They say you can tell a lot about a person by watching the behavior of their pets. On that basis, you’d expect Deb and Randy Ries to be sociable and easy to connect with, an expectation that is borne out in conversation in their cozy living room, with cats and beagles begging for a belly rub. (The humans confined their sociability to telling stories.)
The humans are also way more hardworking than the pets. Deb and Randy run Upper Valley Critter Sitters, a business that goes 24/7, 365 days a year (plus one for leap year). The couple, with some assistance from two regular and several fill-in helpers, provide extensive pet care, as well as house sitting and checking, in Quechee and beyond. “I was born in Connecticut and moved up here when I was 12. I spent a lot of time in the foster care system,” says Deb. “Because of the way my parents treated me, I wanted to protect. When I was seven, I would dream of rescuing beagles from laboratories. I was always really drawn to animals – it’s just who I am.”
Deb got an associates degree in social services but decided that “earning $8 an hour for changing diapers” was not appealing. She worked in a feline hospital in northwest Vermont and then as a vet tech for a Norwich practice.
Supporting the rescue of feral dogs in Romania
Deb’s concern for animals has led her to international rescues of feral dogs in Romania. The problem dates back to the mid-1980s, when former president Nicolae Ceauescu had much of the center of the capital, Bucharest, bulldozed to construct grander buildings. Many displaced residents moved to apartments that didn’t permit dogs. Abandoned dogs reproduced, and their numbers grew as people starved in the wake of his leadership. Early this decade the situation made headlines as a four-year-old and several foreigners died of dog bites. Tightening an already tight belt, Critter Sitters donated substantial funds to build a shelter, and in May 2012, visited Romania, touring shelters. They found dedicated people working to save and sterilize dogs, but also cultural attitudes obstructing this effort. “You’d get looks of hatred for feeding strays,” Deb says, and she saw young children beating dogs. Even though the dogs are pests, there is little support for spay/neuter programs.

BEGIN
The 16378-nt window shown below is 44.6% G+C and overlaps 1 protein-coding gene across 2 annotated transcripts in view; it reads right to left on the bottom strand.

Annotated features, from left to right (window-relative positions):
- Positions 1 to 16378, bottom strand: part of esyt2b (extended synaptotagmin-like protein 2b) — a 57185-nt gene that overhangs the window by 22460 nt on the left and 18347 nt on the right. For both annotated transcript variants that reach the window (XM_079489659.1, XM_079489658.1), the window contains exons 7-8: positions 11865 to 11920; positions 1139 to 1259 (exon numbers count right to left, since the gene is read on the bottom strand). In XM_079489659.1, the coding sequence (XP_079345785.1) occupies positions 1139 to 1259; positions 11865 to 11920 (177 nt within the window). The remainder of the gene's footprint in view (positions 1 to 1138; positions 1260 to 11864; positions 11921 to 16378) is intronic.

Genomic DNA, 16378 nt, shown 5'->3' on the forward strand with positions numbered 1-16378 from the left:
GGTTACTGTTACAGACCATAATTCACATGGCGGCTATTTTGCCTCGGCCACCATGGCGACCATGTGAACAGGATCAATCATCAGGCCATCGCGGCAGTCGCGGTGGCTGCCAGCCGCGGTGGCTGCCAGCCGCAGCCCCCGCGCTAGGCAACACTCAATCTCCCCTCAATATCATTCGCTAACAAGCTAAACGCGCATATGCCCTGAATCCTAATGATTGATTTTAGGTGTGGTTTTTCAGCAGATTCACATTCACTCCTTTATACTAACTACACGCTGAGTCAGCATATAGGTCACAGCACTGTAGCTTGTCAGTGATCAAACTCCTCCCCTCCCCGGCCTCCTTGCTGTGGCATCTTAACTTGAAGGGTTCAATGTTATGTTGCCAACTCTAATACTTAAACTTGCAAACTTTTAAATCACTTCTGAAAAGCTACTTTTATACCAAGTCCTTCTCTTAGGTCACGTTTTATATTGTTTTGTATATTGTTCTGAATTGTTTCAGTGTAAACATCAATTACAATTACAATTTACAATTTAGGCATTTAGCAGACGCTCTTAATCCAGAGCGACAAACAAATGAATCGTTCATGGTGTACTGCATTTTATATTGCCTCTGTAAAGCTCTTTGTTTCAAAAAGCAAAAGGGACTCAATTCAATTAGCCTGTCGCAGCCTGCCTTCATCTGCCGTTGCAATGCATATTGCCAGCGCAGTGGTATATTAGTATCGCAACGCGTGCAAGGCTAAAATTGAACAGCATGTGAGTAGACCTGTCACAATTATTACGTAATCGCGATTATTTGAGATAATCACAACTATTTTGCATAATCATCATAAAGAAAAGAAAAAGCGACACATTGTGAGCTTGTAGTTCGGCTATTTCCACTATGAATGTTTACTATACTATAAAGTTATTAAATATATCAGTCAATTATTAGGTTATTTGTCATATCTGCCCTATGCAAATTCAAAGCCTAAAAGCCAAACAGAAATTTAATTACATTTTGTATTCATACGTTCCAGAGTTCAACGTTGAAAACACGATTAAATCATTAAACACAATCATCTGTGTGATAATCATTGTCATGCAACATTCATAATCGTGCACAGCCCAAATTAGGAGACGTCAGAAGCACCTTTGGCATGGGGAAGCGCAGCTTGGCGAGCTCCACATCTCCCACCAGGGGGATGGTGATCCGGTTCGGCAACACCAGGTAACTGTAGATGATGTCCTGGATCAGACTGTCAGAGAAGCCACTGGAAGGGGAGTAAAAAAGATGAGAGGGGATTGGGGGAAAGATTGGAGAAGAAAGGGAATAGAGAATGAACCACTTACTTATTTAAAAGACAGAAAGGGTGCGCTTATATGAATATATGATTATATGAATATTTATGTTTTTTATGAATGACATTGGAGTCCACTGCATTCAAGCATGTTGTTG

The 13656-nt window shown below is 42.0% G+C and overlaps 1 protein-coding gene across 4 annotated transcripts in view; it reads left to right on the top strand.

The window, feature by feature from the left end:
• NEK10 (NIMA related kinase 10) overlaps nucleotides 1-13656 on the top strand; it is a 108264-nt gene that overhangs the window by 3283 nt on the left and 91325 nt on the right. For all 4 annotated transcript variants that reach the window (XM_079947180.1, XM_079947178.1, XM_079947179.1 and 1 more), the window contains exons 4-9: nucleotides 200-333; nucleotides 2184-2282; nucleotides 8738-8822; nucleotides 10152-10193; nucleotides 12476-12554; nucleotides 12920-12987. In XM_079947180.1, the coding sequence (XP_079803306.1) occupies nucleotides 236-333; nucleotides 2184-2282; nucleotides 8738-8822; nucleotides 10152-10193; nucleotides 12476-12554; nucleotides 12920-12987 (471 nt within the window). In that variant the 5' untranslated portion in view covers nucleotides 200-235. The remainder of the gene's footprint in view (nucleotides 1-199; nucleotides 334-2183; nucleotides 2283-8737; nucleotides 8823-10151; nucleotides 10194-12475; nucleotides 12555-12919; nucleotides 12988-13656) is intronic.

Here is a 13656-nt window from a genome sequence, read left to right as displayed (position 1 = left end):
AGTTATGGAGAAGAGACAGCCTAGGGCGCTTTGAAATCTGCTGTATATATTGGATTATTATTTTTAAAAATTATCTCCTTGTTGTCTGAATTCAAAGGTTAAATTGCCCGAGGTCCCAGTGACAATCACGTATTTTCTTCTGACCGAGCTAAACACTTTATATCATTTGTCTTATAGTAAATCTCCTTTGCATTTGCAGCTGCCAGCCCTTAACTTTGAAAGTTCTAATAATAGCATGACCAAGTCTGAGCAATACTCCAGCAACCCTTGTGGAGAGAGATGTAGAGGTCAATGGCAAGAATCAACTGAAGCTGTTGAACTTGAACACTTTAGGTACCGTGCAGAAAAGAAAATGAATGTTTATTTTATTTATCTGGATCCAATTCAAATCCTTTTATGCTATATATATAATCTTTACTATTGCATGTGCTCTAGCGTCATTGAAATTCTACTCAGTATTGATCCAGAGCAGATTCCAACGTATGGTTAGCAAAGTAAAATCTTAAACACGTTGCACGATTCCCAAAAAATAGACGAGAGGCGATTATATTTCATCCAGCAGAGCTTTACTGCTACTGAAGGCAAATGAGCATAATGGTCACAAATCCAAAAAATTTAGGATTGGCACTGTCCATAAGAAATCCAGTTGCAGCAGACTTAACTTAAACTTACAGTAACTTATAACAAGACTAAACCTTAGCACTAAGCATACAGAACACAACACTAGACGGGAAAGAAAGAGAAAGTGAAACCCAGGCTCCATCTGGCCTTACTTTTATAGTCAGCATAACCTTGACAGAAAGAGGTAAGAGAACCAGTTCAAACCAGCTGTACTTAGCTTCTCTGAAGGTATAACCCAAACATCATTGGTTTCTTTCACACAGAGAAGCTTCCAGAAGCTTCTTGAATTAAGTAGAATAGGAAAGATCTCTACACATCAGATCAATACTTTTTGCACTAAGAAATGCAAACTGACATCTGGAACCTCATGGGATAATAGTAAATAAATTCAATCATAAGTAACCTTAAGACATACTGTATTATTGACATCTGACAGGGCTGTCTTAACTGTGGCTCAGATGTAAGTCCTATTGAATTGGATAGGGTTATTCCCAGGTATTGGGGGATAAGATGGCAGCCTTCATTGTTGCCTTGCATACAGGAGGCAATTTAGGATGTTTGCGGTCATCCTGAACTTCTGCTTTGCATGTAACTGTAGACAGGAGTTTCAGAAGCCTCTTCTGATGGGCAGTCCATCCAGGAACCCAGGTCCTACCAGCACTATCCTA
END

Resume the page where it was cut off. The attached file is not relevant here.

Of course, she came back with a dog, Ayla. “She was the one who looked like she was going to die,” Deb says. “She was emaciated, about half the size she should have been.” Deb already had two adopted beagles at home.
Adventures in dog sitting closer to home
Over the years there have been many adventures. Some follow classic outlines, like the time Deb arrived at a house in Norwich to take care of three large dogs. “I saw a naked porcupine – no quills – at the bottom of the road,” she recalls. And sure enough, the persistent (if not terribly intelligent) dogs had filled their mouths and faces with hundreds of quills.
Randy reminds Deb of an unusual incident: when she got locked in a chicken coop. The keys were in the door while she worked inside, and the wind slammed the door shut, locking it. Frustrated, she could hear her cell phone ringing repeatedly as Randy tried to check on her. Finally, he drove over. “It was 9:45 at night,” he remembers. “I started walking up to the house. It was wide open, and my mind started to race.” And then he heard a voice from the chicken coop.
Their schedule renders many impossible things that some people would find difficult to give up. When a relative or close friend has a milestone event like a wedding or a graduation, only one of them can attend. “One of us stays here,” says Deb. During vacations, their weekly client base of about 40 may swell to 150. They’d like to add a kennel to their operation, but the low margin in the business makes it hard to find an interested bank.
Randy joined Deb full time in 2009 during the recession. “I was already doing this nights and weekends, but then I heard Debra turning business away,” he recalls. He likes being self-employed, so he can improve systems and develop efficiencies without someone saying, “We always do it this way.” The pair has territories, so that they are not, as formerly they were, passing each other on the road. They each have eight to 14 stops a day, and their two employees do between five to eight stops as well.
“Each of our routes seems to attract different characters,” says Randy. An elderly woman whose dog he was walking asked, “Do you walk people too?” With a can-do spirit, he replied, “Heck, yes!” and before long his assistance was “less walking and more social.” Willingness and hard work are Deb and Randy’s trademarks. Stir in their love of animals, and it’s easy to see why they have built such a thriving business.
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